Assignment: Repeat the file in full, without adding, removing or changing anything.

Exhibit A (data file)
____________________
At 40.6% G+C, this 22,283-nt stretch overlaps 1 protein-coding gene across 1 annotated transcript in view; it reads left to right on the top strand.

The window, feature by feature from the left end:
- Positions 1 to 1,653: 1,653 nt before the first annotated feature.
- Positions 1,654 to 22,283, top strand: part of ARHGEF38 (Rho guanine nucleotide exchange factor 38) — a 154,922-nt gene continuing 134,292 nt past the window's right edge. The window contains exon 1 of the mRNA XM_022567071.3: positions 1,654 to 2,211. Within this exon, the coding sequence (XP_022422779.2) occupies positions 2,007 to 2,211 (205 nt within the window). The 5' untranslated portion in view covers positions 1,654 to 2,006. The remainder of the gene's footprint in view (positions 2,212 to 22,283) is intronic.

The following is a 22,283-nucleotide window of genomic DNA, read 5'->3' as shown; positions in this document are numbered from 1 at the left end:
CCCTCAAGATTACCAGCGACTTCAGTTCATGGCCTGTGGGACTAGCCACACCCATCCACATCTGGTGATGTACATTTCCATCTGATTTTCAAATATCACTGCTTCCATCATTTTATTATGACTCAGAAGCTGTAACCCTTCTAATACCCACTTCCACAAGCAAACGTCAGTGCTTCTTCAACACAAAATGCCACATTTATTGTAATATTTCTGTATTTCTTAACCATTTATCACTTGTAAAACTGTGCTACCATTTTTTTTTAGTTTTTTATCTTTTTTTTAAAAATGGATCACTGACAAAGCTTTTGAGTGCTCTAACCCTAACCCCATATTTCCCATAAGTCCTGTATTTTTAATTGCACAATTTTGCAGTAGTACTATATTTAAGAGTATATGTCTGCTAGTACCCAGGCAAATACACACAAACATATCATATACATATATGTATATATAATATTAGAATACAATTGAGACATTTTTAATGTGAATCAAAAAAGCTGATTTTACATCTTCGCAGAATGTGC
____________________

At 40.6% G+C, this 22,283-nt stretch overlaps 1 protein-coding gene across 1 annotated transcript in view; it reads left to right on the top strand.

The window, feature by feature from the left end:
- Positions 1 to 1,653: 1,653 nt before the first annotated feature.
- Positions 1,654 to 22,283, top strand: part of ARHGEF38 (Rho guanine nucleotide exchange factor 38) — a 154,922-nt gene continuing 134,292 nt past the window's right edge. The window contains exon 1 of the mRNA XM_022567071.3: positions 1,654 to 2,211. Within this exon, the coding sequence (XP_022422779.2) occupies positions 2,007 to 2,211 (205 nt within the window). The 5' untranslated portion in view covers positions 1,654 to 2,006. The remainder of the gene's footprint in view (positions 2,212 to 22,283) is intronic.

The following is a 22,283-nucleotide window of genomic DNA, read 5'->3' as shown; positions in this document are numbered from 1 at the left end:
CCCTCAAGATTACCAGCGACTTCAGTTCATGGCCTGTGGGACTAGCCACACCCATCCACATCTGGTGATGTACATTTCCATCTGATTTTCAAATATCACTGCTTCCATCATTTTATTATGACTCAGAAGCTGTAACCCTTCTAATACCCACTTCCACAAGCAAACGTCAGTGCTTCTTCAACACAAAATGCCACATTTATTGTAATATTTCTGTATTTCTTAACCATTTATCACTTGTAAAACTGTGCTACCATTTTTTTTTAGTTTTTTATCTTTTTTTTAAAAATGGATCACTGACAAAGCTTTTGAGTGCTCTAACCCTAACCCCATATTTCCCATAAGTCCTGTATTTTTAATTGCACAATTTTGCAGTAGTACTATATTTAAGAGTATATGTCTGCTAGTACCCAGGCAAATACACACAAACATATCATATACATATATGTATATATAATATTAGAATACAATTGAGACATTTTTAATGTGAATCAAAAAAGCTGATTTTACATCTTCGCAGAATGTGC